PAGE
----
Member quits Lemon Press blaming ‘lad clique’… but also because she didn’t get Editor

Chair is quick to quash rumours of misogyny

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Two female members of The Lemon Press have walked out over supposed “lad culture” within the club.

But members are baffled as to their reasoning, and the chair insists he has done his best to “make sure there is no sexual aggression” within the society.

Former “dictatorial” committee member Alex Craven quit yesterday citing a plethora of reasons, including the appointment of a Social Secretary, and not being voted in as Editor.

Current chair Tom Murray said: “This isn’t the first time we’ve had difficulty with Alex, this goes back to last term.

“She snapped at a lot of new members when she was on committee. She’s dictatorial, causes friction, and had members considering leaving at the time because they thought it was an unhelpful working environment.”

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And Tom believes her resignation is about the conflicting directions they wanted to take the satirical magazine in: “This is tied up in more than lad allegations. In her resignation email the lad clique thing was one of multiple gripes she had, and one of them was that she wasn’t Editor.”

Alex admitted in her resignation letter losing the Editorial position made her rude towards members of the committee: “Am I still salty over not being elected Editor? Yes, a fair bit, I can’t deny it and stay honest but it’s not why I’m leaving.

“But it has probably been the underlying cause of my brash rudeness towards you, Billy, Jake and the rest of the committee. And I am sorry that I did that, because none of you deserved my lashing out that way.”

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Tom explained: “The thing is the society is partisanly split. There’s an old guard that favours a certain kind of light-hearted satire, and there was a new wave of political satire.

“She was of the former camp, and there’s divergence in how she sees the society and how we want to produce the issue.”

Alex claimed some of the society was “laddish and hostile” in her letter: “While I believe that some like Billy and Branden are against that culture, I think you’d be lucky for most members of the society to even pay the barest lip-service against it.

She then went on to claim appointing a Social Secretary, a staple on most society committees, played into that culture: “From what I saw of the last meeting, even creating the Social Secretary position is going to strengthen the lad clique rather than combating it.”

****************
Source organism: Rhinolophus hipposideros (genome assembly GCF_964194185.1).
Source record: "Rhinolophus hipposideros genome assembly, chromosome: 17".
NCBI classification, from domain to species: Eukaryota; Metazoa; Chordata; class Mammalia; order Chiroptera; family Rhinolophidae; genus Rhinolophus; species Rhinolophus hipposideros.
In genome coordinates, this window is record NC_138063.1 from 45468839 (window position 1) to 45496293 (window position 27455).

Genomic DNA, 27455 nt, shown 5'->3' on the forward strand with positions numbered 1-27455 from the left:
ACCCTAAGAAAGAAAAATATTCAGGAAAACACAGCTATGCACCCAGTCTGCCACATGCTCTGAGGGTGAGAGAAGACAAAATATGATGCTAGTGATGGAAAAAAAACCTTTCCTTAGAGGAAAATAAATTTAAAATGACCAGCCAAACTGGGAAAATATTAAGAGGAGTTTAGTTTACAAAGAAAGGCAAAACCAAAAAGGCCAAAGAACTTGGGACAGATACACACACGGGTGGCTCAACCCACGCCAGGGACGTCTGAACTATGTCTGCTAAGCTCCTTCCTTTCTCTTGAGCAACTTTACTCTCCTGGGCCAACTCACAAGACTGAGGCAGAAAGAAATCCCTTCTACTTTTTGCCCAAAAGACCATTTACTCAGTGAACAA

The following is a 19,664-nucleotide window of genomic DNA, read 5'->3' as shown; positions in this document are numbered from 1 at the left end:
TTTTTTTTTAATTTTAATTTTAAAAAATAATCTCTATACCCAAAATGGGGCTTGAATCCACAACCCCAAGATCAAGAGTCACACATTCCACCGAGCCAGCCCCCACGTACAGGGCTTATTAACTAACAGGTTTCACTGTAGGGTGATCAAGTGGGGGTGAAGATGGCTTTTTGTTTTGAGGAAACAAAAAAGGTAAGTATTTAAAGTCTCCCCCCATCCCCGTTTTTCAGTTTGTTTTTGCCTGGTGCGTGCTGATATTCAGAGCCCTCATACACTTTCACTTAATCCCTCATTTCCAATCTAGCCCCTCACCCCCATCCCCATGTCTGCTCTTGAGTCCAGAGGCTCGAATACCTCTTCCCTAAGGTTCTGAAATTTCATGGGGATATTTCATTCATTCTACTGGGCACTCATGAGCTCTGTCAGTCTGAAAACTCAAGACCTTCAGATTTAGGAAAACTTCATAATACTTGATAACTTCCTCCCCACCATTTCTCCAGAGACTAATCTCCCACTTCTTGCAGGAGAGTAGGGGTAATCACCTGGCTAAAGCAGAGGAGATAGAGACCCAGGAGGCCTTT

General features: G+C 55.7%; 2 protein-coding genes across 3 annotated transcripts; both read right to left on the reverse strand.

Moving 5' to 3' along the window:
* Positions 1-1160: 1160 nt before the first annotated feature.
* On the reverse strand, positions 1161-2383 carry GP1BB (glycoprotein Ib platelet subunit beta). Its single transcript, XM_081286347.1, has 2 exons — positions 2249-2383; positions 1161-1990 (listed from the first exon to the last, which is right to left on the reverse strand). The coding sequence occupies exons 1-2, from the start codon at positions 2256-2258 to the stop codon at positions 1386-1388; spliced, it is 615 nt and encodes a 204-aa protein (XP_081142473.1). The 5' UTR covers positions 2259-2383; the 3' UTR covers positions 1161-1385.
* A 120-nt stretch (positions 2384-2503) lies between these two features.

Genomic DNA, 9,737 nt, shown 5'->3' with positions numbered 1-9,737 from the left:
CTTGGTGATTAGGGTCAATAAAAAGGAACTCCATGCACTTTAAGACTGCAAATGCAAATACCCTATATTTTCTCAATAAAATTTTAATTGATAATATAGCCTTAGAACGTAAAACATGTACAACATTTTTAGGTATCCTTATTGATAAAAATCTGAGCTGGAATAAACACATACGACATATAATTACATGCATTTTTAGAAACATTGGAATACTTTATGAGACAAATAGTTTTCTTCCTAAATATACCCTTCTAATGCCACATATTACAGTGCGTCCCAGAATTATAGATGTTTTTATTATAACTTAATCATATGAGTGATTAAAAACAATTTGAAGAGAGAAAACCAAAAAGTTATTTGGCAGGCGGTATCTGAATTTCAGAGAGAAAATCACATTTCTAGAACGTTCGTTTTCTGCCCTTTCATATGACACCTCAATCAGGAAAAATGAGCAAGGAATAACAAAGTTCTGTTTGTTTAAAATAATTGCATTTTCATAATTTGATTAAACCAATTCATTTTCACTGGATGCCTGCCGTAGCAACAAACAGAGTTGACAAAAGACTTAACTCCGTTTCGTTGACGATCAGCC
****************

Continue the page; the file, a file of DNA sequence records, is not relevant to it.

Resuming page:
The letter in full

The letter in full

But Tom Murray disagrees: “I don’t think it’s emblematic of laddish sub-culture, as socials can come under the banner of non-alcoholic.

“Also, the person that was appointed was a fresher and so wouldn’t be privy, or be heavily involved, in this kind of culture.

“We can’t overlook the society has a male majority. It always has, even with female based committees, and undeniably there are members that are loud and boisterous, but I’ve made a concerned effort to make sure there’s no sexual aggression and no misogynistic jokes.

And Tom was quick to smother any rumour that the publication has a relaxed attitude towards lad culture:

“There was a rape joke in an article that was sent in to us. We decided it was inappropriate, too close to the knuckle, and chose not to publish it.

“If you look at our last issue we even satirise that we are a male majority.”

Former Editor Tom Davies said Alex was known to be difficult: “She had numerous run-ins, and many members of the team found her difficult to work with.

“She also left the medieval society on counts of misogyny. You can get the impression of what she’s like.

“A lot of people getting irritated on Twitter are not even current members of the society. There is reason to doubt their word.”

Tom Murray said: “Alex never attended a social and never spent time with us outside of the society, and without any justification was unhappy to be around us full stop – and this was before we got to know her at all.”

The first girl, who we have chosen not to name, quit around four weeks ago after an incident at the Freshers’ Fair.

Tom Murray said: “There was an allegation of one of our members making a misogynistic slur during the fair.

“Five to six days later she resigned citing this. We had a meeting with her and she explained straightforwardly she felt uncomfortable. She gave impression she was aware it wasn’t malicious, just tactless.”

Davies said: “There are lots of men in the society and they can be quite boisterous. One of the guys rated a fresher out of ten at the fair. He was admonished by the chair when the incident was made clear. People were publicly spoken to about it.

“There was an effort to retain the female members after that, after the hangover of people graduating last year.”

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But the man accused of the slur denied saying such a thing. Murray said: “I spoke to the man she made the allegation about and he flatly denied it. Left me in a he said/she said situation.

“But I took precautions and spoke to men in the society and forewarned them about using misogynistic language or anything that could be inferred as misogynistic.

“Honestly, I think this is because we’ve hardly spent any time together as a society.

“We’ve spent a total of about an hour together, most meetings were very short.

“We haven’t even gone to print yet.”